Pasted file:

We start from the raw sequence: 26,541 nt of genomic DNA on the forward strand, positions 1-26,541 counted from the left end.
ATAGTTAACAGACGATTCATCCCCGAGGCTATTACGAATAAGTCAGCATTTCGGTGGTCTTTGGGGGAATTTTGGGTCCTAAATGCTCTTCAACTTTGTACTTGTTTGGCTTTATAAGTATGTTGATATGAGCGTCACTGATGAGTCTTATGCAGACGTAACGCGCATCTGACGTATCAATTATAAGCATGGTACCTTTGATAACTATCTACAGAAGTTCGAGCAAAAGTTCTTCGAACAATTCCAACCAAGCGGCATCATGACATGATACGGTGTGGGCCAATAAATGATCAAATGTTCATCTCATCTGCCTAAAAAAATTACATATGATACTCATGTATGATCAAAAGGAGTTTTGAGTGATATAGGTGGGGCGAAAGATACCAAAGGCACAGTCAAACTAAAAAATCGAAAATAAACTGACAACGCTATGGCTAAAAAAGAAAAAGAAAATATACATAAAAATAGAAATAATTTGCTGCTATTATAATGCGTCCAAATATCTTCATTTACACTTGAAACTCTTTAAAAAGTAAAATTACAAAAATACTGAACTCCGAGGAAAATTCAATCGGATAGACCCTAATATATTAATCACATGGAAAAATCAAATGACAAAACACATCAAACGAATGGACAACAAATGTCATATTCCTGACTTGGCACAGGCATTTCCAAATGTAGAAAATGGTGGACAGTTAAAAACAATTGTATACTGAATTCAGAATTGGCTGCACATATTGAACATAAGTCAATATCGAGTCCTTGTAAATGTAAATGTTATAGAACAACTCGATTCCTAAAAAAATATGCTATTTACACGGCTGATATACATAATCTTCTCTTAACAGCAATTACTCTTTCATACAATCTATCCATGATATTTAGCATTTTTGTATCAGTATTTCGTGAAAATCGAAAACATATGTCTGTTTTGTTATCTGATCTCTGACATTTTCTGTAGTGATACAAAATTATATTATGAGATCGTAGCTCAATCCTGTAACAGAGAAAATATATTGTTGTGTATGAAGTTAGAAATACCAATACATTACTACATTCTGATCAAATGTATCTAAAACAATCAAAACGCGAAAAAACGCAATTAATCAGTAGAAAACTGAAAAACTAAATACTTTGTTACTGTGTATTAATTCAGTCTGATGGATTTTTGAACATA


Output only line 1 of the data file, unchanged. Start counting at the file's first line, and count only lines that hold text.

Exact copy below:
We start from the raw sequence: 26,541 nt of genomic DNA on the forward strand, positions 1-26,541 counted from the left end.